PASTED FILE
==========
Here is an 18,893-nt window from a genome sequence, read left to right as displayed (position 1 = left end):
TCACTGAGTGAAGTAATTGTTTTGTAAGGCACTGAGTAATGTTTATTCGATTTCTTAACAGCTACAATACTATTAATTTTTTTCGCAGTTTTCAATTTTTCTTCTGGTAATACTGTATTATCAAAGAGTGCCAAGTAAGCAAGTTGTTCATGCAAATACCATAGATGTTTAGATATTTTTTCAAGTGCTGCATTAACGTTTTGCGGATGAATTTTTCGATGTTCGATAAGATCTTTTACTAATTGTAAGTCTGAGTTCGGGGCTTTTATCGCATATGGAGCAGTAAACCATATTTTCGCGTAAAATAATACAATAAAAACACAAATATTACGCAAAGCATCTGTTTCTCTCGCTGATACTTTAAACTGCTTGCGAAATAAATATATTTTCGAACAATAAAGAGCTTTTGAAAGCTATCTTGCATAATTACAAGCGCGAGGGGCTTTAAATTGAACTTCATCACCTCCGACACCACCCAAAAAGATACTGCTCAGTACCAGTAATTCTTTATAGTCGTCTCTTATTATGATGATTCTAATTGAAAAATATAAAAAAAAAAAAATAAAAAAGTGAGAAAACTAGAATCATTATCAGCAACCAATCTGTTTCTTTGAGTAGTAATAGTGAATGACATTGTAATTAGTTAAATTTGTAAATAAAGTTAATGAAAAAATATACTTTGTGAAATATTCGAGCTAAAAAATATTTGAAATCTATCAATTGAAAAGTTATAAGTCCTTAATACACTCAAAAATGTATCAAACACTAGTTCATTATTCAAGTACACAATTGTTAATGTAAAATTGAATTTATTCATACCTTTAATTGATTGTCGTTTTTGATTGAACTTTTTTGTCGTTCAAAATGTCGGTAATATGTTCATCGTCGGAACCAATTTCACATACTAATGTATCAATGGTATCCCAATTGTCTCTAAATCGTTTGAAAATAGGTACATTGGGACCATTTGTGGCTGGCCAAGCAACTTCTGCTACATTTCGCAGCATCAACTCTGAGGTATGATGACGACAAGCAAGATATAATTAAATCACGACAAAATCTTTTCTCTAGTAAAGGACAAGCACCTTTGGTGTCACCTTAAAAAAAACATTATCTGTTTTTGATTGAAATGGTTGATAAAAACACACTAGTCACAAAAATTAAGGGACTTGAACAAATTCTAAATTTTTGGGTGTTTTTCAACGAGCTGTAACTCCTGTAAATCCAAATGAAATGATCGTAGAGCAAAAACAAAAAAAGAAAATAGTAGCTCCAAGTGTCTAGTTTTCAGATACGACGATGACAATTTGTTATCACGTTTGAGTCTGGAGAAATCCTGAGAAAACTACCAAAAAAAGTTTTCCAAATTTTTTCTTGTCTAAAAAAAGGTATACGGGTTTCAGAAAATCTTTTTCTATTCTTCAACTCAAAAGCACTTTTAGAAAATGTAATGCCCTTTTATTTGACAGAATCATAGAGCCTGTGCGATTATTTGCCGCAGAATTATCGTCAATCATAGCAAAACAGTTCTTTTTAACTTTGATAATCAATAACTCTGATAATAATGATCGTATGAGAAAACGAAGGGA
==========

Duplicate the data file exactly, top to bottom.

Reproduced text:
Here is an 18,893-nt window from a genome sequence, read left to right as displayed (position 1 = left end):
TCACTGAGTGAAGTAATTGTTTTGTAAGGCACTGAGTAATGTTTATTCGATTTCTTAACAGCTACAATACTATTAATTTTTTTCGCAGTTTTCAATTTTTCTTCTGGTAATACTGTATTATCAAAGAGTGCCAAGTAAGCAAGTTGTTCATGCAAATACCATAGATGTTTAGATATTTTTTCAAGTGCTGCATTAACGTTTTGCGGATGAATTTTTCGATGTTCGATAAGATCTTTTACTAATTGTAAGTCTGAGTTCGGGGCTTTTATCGCATATGGAGCAGTAAACCATATTTTCGCGTAAAATAATACAATAAAAACACAAATATTACGCAAAGCATCTGTTTCTCTCGCTGATACTTTAAACTGCTTGCGAAATAAATATATTTTCGAACAATAAAGAGCTTTTGAAAGCTATCTTGCATAATTACAAGCGCGAGGGGCTTTAAATTGAACTTCATCACCTCCGACACCACCCAAAAAGATACTGCTCAGTACCAGTAATTCTTTATAGTCGTCTCTTATTATGATGATTCTAATTGAAAAATATAAAAAAAAAAAAATAAAAAAGTGAGAAAACTAGAATCATTATCAGCAACCAATCTGTTTCTTTGAGTAGTAATAGTGAATGACATTGTAATTAGTTAAATTTGTAAATAAAGTTAATGAAAAAATATACTTTGTGAAATATTCGAGCTAAAAAATATTTGAAATCTATCAATTGAAAAGTTATAAGTCCTTAATACACTCAAAAATGTATCAAACACTAGTTCATTATTCAAGTACACAATTGTTAATGTAAAATTGAATTTATTCATACCTTTAATTGATTGTCGTTTTTGATTGAACTTTTTTGTCGTTCAAAATGTCGGTAATATGTTCATCGTCGGAACCAATTTCACATACTAATGTATCAATGGTATCCCAATTGTCTCTAAATCGTTTGAAAATAGGTACATTGGGACCATTTGTGGCTGGCCAAGCAACTTCTGCTACATTTCGCAGCATCAACTCTGAGGTATGATGACGACAAGCAAGATATAATTAAATCACGACAAAATCTTTTCTCTAGTAAAGGACAAGCACCTTTGGTGTCACCTTAAAAAAAACATTATCTGTTTTTGATTGAAATGGTTGATAAAAACACACTAGTCACAAAAATTAAGGGACTTGAACAAATTCTAAATTTTTGGGTGTTTTTCAACGAGCTGTAACTCCTGTAAATCCAAATGAAATGATCGTAGAGCAAAAACAAAAAAAGAAAATAGTAGCTCCAAGTGTCTAGTTTTCAGATACGACGATGACAATTTGTTATCACGTTTGAGTCTGGAGAAATCCTGAGAAAACTACCAAAAAAAGTTTTCCAAATTTTTTCTTGTCTAAAAAAAGGTATACGGGTTTCAGAAAATCTTTTTCTATTCTTCAACTCAAAAGCACTTTTAGAAAATGTAATGCCCTTTTATTTGACAGAATCATAGAGCCTGTGCGATTATTTGCCGCAGAATTATCGTCAATCATAGCAAAACAGTTCTTTTTAACTTTGATAATCAATAACTCTGATAATAATGATCGTATGAGAAAACGAAGGGA